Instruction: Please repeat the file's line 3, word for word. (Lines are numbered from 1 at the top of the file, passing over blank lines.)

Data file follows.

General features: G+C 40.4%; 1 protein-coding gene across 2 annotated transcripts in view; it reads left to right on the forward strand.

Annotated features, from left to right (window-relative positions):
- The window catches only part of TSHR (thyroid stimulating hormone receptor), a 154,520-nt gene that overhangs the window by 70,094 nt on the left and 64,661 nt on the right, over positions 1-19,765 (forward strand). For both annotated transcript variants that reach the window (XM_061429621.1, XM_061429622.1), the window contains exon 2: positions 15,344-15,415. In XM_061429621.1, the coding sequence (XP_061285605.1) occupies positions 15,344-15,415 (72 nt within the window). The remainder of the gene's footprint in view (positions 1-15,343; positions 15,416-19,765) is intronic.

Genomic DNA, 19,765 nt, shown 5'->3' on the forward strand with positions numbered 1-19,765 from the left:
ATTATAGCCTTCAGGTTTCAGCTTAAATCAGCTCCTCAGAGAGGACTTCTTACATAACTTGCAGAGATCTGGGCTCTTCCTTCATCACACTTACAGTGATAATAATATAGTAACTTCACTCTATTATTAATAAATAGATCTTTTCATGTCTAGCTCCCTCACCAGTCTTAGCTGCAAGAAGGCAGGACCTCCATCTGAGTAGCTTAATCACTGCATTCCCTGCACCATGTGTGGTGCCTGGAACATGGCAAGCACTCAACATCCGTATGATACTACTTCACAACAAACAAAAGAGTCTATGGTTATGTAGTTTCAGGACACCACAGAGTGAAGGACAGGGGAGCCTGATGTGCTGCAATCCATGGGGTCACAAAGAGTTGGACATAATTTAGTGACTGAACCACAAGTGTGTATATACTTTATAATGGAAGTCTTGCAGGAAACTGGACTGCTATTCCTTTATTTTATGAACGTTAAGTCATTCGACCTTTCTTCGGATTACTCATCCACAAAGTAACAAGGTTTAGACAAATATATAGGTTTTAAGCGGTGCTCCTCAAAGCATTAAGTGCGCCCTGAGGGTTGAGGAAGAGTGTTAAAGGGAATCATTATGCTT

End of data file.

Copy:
- The window catches only part of TSHR (thyroid stimulating hormone receptor), a 154,520-nt gene that overhangs the window by 70,094 nt on the left and 64,661 nt on the right, over positions 1-19,765 (forward strand). For both annotated transcript variants that reach the window (XM_061429621.1, XM_061429622.1), the window contains exon 2: positions 15,344-15,415. In XM_061429621.1, the coding sequence (XP_061285605.1) occupies positions 15,344-15,415 (72 nt within the window). The remainder of the gene's footprint in view (positions 1-15,343; positions 15,416-19,765) is intronic.